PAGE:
I went to Outdoor School as a middle schooler and counted the days until I could go back as a counselor, which I did 6 times before I graduated from high school and another time the fall after I graduated. I joke that I went to college to become a camp counselor and got my dream job working for the Oregon Museum of Science and Industry's science camp and outdoor school. I worked at camp for a summer and a fall before I decided that I wanted a kitchen, a dog, and a home in town rather than camp life.

Sunset from Camp
Seven years later, after a circuitousness route of work and school, I'm back at outdoor school. It's all the magic I expected and more. Within two minutes of meeting my co-workers I knew we were going to hit it off great and have a really fun fall. The work these last two weeks has been physically exhausting, emotionally draining and absolutely mind blowingly awesomely fun. The high schoolers rise to our extraordinary high expectations and the sixth graders bring energy like you wouldn't believe to our camp community. We adults pull together to support each other while making each other laugh until we cry almost every day. I can not discount the awesomeness of spending all day every day in the woods by the ocean surrounded by squirrels, racoons, chickadees and gulls.

The Harvest Moon

A touch of cold in the Autumn night
It is the Harvest Moon! On gilded vanes
  And roofs of villages, on woodland crests
  And their aerial neighborhoods of nests
  Deserted, on the curtained window-panes
Of rooms where children sleep, on country lanes
  And harvest-fields, its mystic splendor rests!
  Gone are the birds that were our summer guests,
  With the last sheaves return the laboring wains!
All things are symbols: the external shows
  Of Nature have their image in the mind,
  As flowers and fruits and falling of the leaves;
The song-birds leave us at the summer's close,
  Only the empty nests are left behind,
  And pipings of the quail among the sheaves. 

Henry Wadsworth Longfellow 

Coastal Huckleberries, the best part of camp.
Coming back to Outdoor School reminds me of the harvests I have reaped from my own past experiences and the harvests I hope I am sowing now. I come back to camp because being a part of a community that really works feels so warm and loving. A good camp community is one where every person is working to make sure that every other person is succeeding and growing. Camp is a community pressure cooker, where we go from strangers to bosom buddies in the matter of a few days and where life long relationships begin. As a teenager, I met caring adults at camp who were able to identify strengths I didn't know I had and grow towards a wholeness I wasn't sure I could achieve. As I looked back over the evaluations my supervisors wrote and felt both intense gratitude and awe at how insightful they were.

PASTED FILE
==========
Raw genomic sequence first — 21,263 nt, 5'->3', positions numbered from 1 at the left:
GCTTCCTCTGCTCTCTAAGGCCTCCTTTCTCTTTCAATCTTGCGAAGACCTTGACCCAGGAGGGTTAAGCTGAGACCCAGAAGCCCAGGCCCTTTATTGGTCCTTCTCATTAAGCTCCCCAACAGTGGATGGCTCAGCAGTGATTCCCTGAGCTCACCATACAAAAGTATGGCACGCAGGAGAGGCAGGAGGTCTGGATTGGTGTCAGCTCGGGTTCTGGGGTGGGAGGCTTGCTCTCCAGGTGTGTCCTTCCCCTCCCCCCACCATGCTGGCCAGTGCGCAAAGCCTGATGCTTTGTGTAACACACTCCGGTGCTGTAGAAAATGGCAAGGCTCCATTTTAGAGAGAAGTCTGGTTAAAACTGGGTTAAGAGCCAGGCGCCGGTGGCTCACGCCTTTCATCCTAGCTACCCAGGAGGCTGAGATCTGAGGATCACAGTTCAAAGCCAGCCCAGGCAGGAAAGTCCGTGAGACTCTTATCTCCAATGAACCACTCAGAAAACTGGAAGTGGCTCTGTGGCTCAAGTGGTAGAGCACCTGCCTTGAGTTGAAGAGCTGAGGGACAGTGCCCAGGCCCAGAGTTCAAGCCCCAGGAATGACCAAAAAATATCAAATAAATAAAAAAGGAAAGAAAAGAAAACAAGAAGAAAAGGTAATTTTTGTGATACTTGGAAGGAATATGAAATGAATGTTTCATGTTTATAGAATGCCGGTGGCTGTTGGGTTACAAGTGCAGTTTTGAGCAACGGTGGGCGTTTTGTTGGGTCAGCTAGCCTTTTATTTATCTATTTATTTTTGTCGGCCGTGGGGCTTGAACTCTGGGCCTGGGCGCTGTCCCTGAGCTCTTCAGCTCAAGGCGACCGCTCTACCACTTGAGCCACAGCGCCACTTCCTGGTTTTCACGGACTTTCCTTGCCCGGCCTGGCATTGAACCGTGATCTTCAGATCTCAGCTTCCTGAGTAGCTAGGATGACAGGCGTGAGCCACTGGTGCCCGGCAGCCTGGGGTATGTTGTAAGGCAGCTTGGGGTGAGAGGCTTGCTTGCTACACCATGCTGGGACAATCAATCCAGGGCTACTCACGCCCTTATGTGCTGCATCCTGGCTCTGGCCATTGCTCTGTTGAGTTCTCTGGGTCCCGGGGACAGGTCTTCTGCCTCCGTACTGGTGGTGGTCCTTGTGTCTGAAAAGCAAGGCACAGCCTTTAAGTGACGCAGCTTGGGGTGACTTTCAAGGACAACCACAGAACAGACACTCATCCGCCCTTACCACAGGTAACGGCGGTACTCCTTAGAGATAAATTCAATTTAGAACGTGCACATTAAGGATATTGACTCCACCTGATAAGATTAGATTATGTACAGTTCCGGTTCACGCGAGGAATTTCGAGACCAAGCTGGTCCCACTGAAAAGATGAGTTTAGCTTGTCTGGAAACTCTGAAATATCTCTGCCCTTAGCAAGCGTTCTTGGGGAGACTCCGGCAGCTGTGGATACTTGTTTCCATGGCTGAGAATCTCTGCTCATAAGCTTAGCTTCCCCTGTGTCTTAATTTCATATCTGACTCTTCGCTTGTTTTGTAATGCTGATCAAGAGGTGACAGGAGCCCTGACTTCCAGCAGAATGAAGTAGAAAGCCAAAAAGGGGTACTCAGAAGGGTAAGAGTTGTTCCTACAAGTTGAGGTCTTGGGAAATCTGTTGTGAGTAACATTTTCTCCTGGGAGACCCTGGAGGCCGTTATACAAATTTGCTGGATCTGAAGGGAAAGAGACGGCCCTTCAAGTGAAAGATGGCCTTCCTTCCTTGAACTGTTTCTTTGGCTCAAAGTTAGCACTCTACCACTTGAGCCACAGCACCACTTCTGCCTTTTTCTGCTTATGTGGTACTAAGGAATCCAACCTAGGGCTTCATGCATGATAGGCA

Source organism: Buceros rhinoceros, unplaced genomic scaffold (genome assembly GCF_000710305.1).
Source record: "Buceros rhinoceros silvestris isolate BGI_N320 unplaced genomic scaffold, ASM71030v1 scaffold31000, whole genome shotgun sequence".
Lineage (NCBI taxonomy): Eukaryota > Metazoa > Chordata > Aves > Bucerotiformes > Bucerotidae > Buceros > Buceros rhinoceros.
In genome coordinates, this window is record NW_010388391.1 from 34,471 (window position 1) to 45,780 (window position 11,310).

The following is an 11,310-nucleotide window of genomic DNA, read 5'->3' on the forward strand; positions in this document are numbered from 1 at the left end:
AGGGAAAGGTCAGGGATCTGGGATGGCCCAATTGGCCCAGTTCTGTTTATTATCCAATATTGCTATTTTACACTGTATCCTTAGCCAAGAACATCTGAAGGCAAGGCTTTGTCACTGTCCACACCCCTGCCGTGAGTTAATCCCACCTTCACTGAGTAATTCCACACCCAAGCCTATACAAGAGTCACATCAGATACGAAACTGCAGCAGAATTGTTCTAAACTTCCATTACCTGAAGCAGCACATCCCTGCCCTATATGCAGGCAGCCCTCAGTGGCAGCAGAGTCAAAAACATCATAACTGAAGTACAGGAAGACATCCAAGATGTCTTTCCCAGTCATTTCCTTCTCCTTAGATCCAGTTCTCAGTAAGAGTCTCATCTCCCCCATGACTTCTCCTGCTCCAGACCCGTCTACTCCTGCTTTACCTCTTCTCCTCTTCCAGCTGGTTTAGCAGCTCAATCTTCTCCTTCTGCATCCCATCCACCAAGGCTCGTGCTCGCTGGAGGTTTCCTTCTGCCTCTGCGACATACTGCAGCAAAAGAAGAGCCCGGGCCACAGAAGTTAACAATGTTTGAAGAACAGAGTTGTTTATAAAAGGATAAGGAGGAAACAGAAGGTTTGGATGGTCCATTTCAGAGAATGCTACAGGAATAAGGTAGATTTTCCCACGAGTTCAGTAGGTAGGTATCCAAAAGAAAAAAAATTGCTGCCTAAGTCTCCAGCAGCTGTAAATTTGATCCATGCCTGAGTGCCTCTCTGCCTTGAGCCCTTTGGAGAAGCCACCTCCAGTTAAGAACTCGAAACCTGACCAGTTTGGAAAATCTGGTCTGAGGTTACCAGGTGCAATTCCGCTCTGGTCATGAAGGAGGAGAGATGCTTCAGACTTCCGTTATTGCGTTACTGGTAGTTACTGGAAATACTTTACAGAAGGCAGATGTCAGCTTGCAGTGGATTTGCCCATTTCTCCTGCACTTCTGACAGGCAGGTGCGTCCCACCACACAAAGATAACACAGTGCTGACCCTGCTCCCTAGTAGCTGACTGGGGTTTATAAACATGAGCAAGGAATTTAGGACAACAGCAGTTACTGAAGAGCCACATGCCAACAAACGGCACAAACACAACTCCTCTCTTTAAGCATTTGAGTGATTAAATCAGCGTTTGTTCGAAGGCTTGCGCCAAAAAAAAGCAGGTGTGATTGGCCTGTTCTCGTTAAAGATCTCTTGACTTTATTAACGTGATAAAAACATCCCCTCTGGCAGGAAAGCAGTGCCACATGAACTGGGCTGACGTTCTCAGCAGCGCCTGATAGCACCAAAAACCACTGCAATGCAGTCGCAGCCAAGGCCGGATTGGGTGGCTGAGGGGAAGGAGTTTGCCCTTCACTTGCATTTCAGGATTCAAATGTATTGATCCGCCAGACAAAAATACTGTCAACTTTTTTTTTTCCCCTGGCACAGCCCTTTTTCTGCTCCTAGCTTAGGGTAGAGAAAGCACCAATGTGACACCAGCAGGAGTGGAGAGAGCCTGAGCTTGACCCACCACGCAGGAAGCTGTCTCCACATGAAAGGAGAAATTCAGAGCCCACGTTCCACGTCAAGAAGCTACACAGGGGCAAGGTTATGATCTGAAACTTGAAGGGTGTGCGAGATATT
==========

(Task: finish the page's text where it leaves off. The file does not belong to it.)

As I complete this week's round of counselor evals I hope that I can be even half as helpful to the teenagers I am working with as my staff supervisors were. I hope that these teen counselors can see a vision of themselves as confident leaders and knowledgeable teachers. I want everyone at camp, the staff, the counselors, the students, the kitchen staff and the teachers to see what a functional community looks like and maybe be able to take that experience into their futures. I want the students and counselors to have good emotional experiences in the woods and beach so they can begin to build a conservationist ethic. I hope that my actions here, and my part of this community, can do what Mother Teresa's words (which are posted in every bathroom at my camp) ask of us:

"Let no one ever come to you without leaving better and happier. Be the living expression of God's kindness: kindness in your face, kindness in your eyes, kindness in your smile."

My camp name and red vest of power
The full Harvest moon found me and my camp co-workers out on the beach for a bonfire. We played tackle catch with a glow in the dark ball, talked about the week and laughed a lot. The tide was exceptionally high (it was a spring tide) and we ended up having to move our active camp fire with our bare hands. The Harvest Moon asks us questions about the fruits of our labors in the physical, emotional and spiritual realms. Coming back to Outdoor School has left me thinking about my harvests this fall, and my hopes for future harvests. I really feel like I am working to make the world a better place when I work at camp. Even when we are at our silliest... or maybe mostly when we are at our silliest.

What are your harvests this autumn? What future harvests are you sowing for? Did you get to go to Outdoor School or other camps as a kid or young adult? How is autumn shaping up where you live?

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Harvest Moon 2011: C.S. Lewis on Praise and An Ill Harvest

Harvest Moon 2010: Harvest Moon 

Harvest Moon 2009: The Harvest Moon is New and The Moon When Squirrels Throw Acorns at You (Inexplicably, my most viewed post. Ir has been viewed over 500 times, more than two hundred times more than my second most viewed post. Curiouser and curiouser.)